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Goss's Wilt coming on strong

Jeff Caldwell 08/09/2011 @ 2:34pm Multimedia Editor for Agriculture.com and Successful Farming magazine.

Corn prices are still pretty high, so it's putting a premium on raising a high-yielding, disease-free crop. But now, Goss's Wilt is threatening to pull those yields down.

"With grain prices so high, it’s difficult to watch a disease come in and rob yield. Not surprisingly, growers are looking for anything to protect yield potential," says Iowa State University Extension plant pathologist Alison Robertson.

Goss's Wilt, or Goss's leaf blight, causes linear lesions on corn leaves and can affect as much as 50% of the leaf surface. Look for "freckles" inside these lesions and "shiny patches of dried bacterial ooze," says University of Minnesota plant pathologist Dean Malvick.

Goss's Wilt typically thrives in wetter conditions. That's what makes this summer's outbreak so unusual, Robertson says. "Despite the hot, dry weather, the disease has progressed rapidly in the field," she says.

Robertson says 3 products are being discussed as potential control measures for Goss's Wilt. First, she says the bactericide and fungicide Procidic is effective. With citric acid as its active ingredient, she says the product has been shown to control other fungal pathogens in other crops, but has not yet been proven for Goss's Wilt in corn. Still, it's labeled for that crop and disease in Iowa.

Secondly, Robertson says DuPont's Kocide fungicide/bactericide has been suggested as a means for Goss's Wilt control. But, it's not labeled for the disease. Recent tests have shown little effect.

"Goss’s Wilt disease was slightly reduced on a susceptible hybrid with an application of Kocide 24 hours after inoculation, but no differences in yield were detected between this treatment and the untreated, inoculated control," she says. "On the resistant hybrid, no treatment differences were detected."

The third product Robertson says has been brought up as a potential Goss's Wilt stopper is a copper-based product called Intercept. It's been shown to control citrus canker -- another bacterial disease -- in Florida. But, at this point, Robertson's unsure whether or not Intercept can do much on Goss's Wilt.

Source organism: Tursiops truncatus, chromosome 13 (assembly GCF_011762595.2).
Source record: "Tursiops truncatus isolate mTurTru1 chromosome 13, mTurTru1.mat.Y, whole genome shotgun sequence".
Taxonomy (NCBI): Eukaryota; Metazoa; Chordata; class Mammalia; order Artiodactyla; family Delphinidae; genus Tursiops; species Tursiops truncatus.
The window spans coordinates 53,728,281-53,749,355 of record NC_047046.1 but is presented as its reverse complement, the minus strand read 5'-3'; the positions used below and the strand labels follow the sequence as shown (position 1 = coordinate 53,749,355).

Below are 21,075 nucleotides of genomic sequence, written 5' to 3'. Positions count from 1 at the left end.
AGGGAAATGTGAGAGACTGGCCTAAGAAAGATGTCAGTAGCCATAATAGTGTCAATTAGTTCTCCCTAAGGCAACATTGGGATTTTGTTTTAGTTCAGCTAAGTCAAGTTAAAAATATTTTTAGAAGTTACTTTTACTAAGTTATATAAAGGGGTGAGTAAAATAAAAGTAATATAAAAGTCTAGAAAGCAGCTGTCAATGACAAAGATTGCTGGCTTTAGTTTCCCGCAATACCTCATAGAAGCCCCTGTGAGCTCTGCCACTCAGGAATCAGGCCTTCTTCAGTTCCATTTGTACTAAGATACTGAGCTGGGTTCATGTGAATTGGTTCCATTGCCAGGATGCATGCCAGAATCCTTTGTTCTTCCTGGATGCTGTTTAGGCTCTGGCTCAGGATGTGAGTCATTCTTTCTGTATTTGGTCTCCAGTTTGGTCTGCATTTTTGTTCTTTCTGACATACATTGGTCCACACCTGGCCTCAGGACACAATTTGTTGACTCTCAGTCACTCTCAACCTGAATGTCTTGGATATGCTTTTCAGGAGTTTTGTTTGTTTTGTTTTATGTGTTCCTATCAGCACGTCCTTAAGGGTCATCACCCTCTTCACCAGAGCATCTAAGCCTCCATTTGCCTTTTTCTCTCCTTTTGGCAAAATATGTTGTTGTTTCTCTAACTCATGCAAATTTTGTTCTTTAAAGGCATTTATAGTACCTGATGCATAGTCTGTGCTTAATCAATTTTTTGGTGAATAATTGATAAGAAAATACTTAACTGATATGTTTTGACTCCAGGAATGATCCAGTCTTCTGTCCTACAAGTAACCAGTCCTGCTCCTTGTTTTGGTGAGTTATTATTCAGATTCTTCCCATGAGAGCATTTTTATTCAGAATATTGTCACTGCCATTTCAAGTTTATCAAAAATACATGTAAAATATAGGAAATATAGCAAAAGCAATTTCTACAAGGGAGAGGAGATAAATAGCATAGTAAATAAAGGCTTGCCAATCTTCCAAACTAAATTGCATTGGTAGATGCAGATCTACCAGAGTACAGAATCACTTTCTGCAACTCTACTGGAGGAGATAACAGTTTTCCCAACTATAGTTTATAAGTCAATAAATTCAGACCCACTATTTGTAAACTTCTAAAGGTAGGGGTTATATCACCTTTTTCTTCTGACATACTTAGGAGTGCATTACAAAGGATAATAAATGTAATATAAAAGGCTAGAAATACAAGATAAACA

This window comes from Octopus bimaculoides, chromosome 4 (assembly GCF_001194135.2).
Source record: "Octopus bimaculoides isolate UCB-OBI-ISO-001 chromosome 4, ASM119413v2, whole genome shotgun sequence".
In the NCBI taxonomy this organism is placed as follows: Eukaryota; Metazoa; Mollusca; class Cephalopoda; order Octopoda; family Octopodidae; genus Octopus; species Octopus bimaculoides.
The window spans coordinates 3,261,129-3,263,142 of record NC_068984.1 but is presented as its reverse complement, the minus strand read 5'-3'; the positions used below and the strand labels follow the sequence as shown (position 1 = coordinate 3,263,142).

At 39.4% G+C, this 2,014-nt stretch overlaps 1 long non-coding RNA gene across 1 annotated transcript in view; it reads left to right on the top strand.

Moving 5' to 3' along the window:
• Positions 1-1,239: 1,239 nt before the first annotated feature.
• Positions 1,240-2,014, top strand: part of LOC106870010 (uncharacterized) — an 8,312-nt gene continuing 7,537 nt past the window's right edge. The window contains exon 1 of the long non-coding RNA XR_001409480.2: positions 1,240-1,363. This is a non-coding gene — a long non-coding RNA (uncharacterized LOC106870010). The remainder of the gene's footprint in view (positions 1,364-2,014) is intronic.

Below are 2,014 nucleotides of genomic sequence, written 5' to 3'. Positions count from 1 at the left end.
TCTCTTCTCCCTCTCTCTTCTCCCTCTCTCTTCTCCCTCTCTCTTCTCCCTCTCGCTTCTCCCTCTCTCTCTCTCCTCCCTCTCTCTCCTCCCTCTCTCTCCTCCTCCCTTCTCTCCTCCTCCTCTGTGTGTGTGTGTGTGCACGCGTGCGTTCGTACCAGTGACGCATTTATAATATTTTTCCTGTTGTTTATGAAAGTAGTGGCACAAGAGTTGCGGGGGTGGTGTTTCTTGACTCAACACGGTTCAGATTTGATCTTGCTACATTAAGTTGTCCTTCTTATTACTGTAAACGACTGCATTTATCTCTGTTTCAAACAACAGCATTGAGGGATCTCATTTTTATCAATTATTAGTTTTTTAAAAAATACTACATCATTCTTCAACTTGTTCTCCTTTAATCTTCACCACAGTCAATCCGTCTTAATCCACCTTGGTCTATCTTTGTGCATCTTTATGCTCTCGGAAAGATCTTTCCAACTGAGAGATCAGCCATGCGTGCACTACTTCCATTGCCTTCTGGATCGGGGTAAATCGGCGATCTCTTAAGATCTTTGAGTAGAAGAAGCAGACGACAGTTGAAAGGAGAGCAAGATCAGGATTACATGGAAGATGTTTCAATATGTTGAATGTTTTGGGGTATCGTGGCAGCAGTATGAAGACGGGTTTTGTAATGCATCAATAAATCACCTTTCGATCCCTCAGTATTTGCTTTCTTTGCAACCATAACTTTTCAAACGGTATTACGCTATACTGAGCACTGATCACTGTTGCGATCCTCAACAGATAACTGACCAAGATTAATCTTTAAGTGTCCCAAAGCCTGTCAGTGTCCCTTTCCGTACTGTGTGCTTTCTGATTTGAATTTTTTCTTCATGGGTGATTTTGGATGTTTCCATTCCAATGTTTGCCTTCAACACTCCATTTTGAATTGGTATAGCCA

"There were also some fields in Iowa that were sprayed with this product in 2010. There is no published information available on the efficacy of Intercept against Goss’s wilt or citrus canker," she says. "I am aware of a couple of fields that have been sprayed in Iowa, and I will be evaluating those fields for the product’s efficacy."

If you confirm Goss's Wilt in your fields and you opt for one of these treatment means, make sure you get a clear picture of what your treatments are doing to your crops and don't forget that the management of a disease like this doesn't end with harvest this fall.

"I encourage anyone who tries either of these products to leave one, preferably more, unsprayed strips in the field and meticulously monitor disease development and collect yield data. The check strips should be left in areas of the field that are representative of the entire field," Robertson says. "Recommended management practices include growing resistant hybrids, crop rotation and residue management. Continuous corn production together with minimum tillage practices have in part contributed to the epidemic of Goss’s wilt we are witnessing in 2011. Other factors include susceptible germplasm and stormy weather."

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